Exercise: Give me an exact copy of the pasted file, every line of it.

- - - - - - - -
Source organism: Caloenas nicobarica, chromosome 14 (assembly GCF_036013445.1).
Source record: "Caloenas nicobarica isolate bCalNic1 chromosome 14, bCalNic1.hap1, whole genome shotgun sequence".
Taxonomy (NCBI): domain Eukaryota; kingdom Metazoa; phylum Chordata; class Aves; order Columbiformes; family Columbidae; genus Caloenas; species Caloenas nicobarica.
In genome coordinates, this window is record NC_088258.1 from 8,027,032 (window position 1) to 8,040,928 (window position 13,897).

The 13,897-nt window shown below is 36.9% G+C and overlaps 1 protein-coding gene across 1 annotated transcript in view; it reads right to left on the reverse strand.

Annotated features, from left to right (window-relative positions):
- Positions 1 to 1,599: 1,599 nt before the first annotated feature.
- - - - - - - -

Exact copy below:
Source organism: Caloenas nicobarica, chromosome 14 (assembly GCF_036013445.1).
Source record: "Caloenas nicobarica isolate bCalNic1 chromosome 14, bCalNic1.hap1, whole genome shotgun sequence".
Taxonomy (NCBI): domain Eukaryota; kingdom Metazoa; phylum Chordata; class Aves; order Columbiformes; family Columbidae; genus Caloenas; species Caloenas nicobarica.
In genome coordinates, this window is record NC_088258.1 from 8,027,032 (window position 1) to 8,040,928 (window position 13,897).

The 13,897-nt window shown below is 36.9% G+C and overlaps 1 protein-coding gene across 1 annotated transcript in view; it reads right to left on the reverse strand.

Annotated features, from left to right (window-relative positions):
- Positions 1 to 1,599: 1,599 nt before the first annotated feature.